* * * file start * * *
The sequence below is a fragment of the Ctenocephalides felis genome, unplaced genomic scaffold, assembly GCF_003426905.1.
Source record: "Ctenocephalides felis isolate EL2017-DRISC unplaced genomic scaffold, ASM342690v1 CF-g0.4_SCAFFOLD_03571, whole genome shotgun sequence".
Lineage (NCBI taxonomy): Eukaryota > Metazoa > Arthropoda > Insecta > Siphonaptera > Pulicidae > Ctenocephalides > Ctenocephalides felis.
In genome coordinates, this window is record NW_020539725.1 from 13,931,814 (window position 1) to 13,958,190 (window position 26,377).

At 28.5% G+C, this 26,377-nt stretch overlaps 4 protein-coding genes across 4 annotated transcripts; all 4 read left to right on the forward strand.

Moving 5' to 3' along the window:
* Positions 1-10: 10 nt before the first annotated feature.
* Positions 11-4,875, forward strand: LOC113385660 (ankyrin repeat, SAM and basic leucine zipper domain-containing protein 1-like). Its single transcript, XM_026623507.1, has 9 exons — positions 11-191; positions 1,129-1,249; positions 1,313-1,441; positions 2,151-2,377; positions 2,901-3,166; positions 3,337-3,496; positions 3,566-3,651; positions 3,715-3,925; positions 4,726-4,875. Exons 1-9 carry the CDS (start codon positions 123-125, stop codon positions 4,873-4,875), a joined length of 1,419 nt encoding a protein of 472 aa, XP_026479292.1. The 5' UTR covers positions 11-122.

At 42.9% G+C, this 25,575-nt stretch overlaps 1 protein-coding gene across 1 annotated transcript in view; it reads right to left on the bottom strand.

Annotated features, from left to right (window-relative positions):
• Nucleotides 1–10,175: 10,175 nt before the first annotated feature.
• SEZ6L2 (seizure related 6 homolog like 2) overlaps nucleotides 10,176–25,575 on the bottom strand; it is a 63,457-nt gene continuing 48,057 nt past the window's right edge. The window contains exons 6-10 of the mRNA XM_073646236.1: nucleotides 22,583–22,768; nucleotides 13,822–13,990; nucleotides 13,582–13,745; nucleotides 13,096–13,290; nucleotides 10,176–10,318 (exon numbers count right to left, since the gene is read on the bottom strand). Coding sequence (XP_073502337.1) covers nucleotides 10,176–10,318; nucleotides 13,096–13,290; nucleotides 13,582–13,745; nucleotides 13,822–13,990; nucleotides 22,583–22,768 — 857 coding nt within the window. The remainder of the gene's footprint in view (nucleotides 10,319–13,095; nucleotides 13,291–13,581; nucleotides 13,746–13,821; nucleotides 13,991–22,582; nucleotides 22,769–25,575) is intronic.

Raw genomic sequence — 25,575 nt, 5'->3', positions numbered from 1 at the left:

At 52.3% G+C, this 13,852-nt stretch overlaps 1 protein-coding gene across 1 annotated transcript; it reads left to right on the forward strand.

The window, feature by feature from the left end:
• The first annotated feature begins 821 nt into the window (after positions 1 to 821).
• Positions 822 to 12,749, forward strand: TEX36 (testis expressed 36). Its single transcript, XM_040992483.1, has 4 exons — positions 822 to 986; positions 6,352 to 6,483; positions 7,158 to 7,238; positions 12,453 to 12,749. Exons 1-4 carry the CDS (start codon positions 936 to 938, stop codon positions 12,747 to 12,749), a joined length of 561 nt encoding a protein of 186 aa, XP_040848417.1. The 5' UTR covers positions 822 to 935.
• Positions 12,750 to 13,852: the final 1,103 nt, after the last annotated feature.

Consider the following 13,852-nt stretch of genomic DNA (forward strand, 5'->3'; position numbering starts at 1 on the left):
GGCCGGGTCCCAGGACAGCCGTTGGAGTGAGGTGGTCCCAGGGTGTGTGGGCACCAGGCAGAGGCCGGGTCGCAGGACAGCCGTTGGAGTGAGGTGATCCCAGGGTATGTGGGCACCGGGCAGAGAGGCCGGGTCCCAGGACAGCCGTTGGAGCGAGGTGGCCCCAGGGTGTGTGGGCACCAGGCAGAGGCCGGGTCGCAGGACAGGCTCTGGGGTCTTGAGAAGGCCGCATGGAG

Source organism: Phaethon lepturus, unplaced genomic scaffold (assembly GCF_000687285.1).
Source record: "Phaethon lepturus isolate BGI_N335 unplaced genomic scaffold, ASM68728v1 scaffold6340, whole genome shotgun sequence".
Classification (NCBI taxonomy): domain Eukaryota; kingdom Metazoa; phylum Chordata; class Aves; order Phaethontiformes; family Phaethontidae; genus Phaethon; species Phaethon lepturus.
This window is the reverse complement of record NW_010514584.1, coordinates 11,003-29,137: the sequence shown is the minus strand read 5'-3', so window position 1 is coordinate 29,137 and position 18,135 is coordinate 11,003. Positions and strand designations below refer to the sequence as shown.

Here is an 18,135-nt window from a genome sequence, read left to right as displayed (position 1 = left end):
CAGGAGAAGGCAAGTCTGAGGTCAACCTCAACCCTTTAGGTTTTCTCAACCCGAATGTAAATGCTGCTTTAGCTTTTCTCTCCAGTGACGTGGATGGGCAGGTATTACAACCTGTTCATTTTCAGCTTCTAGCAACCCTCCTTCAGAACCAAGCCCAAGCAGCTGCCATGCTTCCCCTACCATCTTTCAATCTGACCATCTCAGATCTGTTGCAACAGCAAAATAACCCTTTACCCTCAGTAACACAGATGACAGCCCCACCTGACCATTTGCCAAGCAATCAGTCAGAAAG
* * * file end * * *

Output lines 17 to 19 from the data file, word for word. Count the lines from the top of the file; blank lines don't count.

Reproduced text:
• Positions 822 to 12,749, forward strand: TEX36 (testis expressed 36). Its single transcript, XM_040992483.1, has 4 exons — positions 822 to 986; positions 6,352 to 6,483; positions 7,158 to 7,238; positions 12,453 to 12,749. Exons 1-4 carry the CDS (start codon positions 936 to 938, stop codon positions 12,747 to 12,749), a joined length of 561 nt encoding a protein of 186 aa, XP_040848417.1. The 5' UTR covers positions 822 to 935.
• Positions 12,750 to 13,852: the final 1,103 nt, after the last annotated feature.

Consider the following 13,852-nt stretch of genomic DNA (forward strand, 5'->3'; position numbering starts at 1 on the left):